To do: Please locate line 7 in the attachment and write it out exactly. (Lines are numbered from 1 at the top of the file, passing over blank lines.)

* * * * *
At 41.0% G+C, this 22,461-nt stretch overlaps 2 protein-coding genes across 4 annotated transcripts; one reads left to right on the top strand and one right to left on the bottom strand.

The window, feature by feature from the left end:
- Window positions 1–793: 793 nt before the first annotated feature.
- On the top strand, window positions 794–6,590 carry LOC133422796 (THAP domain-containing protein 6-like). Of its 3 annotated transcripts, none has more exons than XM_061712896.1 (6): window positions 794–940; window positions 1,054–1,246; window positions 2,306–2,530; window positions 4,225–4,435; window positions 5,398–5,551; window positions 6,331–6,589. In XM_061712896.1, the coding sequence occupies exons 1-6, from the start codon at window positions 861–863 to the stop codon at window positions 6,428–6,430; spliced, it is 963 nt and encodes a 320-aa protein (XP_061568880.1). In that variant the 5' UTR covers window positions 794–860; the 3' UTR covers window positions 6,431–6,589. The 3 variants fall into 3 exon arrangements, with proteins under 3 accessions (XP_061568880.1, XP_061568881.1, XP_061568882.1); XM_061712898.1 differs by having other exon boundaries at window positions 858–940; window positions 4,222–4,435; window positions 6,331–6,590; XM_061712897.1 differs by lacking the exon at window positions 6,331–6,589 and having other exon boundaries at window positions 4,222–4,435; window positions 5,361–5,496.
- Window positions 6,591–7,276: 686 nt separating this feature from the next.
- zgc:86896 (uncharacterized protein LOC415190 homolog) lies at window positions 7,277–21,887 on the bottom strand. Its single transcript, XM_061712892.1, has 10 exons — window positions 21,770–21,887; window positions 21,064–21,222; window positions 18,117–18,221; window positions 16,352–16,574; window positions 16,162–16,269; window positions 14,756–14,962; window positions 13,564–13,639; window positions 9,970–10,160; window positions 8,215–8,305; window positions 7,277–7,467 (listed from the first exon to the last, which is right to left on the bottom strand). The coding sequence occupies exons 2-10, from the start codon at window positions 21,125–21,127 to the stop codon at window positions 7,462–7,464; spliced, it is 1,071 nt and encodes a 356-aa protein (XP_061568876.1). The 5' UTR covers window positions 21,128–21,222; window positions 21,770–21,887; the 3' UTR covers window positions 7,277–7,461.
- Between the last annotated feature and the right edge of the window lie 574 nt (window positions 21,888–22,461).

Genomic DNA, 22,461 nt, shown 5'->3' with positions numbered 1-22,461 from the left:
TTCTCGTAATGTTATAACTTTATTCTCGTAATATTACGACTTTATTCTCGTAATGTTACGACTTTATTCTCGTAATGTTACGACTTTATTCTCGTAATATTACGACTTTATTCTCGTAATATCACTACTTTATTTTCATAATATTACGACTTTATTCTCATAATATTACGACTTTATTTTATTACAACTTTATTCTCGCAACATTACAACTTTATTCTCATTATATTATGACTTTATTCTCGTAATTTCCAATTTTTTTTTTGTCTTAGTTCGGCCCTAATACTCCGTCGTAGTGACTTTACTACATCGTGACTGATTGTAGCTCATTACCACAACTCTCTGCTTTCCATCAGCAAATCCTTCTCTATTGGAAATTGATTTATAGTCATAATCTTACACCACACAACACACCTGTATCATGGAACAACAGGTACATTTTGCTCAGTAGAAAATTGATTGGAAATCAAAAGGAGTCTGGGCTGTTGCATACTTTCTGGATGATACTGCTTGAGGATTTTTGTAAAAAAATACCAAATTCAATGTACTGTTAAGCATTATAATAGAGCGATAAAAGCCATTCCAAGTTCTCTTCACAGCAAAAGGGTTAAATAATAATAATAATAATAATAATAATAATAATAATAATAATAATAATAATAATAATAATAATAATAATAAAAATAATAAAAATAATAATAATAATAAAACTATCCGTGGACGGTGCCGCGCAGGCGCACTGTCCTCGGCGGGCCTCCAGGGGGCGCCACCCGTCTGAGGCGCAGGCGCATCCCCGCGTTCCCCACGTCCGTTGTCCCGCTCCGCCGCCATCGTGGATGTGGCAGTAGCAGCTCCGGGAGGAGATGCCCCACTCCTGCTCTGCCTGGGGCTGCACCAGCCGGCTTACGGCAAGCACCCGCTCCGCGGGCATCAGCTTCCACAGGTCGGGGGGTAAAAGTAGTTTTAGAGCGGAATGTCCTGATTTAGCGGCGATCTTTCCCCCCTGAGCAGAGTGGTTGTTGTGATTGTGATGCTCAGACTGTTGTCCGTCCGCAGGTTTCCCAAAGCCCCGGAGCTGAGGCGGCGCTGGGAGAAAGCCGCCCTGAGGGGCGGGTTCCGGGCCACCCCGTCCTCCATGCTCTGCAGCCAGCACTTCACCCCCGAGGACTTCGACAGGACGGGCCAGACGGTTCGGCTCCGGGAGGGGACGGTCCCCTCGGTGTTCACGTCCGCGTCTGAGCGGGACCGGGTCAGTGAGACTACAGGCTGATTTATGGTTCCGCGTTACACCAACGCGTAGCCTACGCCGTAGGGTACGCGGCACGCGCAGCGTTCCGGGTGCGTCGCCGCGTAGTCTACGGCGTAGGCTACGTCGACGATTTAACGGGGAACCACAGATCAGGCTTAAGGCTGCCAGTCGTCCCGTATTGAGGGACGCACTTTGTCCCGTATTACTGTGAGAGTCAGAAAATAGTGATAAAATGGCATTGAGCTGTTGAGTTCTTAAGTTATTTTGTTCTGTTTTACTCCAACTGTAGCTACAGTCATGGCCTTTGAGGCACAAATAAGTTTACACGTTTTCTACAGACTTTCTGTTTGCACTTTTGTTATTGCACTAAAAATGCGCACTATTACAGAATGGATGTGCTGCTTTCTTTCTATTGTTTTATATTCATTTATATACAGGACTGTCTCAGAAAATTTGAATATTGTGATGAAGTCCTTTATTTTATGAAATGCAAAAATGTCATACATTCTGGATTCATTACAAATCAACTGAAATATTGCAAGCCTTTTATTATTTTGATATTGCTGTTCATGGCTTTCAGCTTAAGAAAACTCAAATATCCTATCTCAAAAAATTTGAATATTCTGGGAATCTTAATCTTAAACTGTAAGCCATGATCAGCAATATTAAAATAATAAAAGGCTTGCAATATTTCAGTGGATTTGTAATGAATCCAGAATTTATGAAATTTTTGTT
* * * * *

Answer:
- Between the last annotated feature and the right edge of the window lie 574 nt (window positions 21,888–22,461).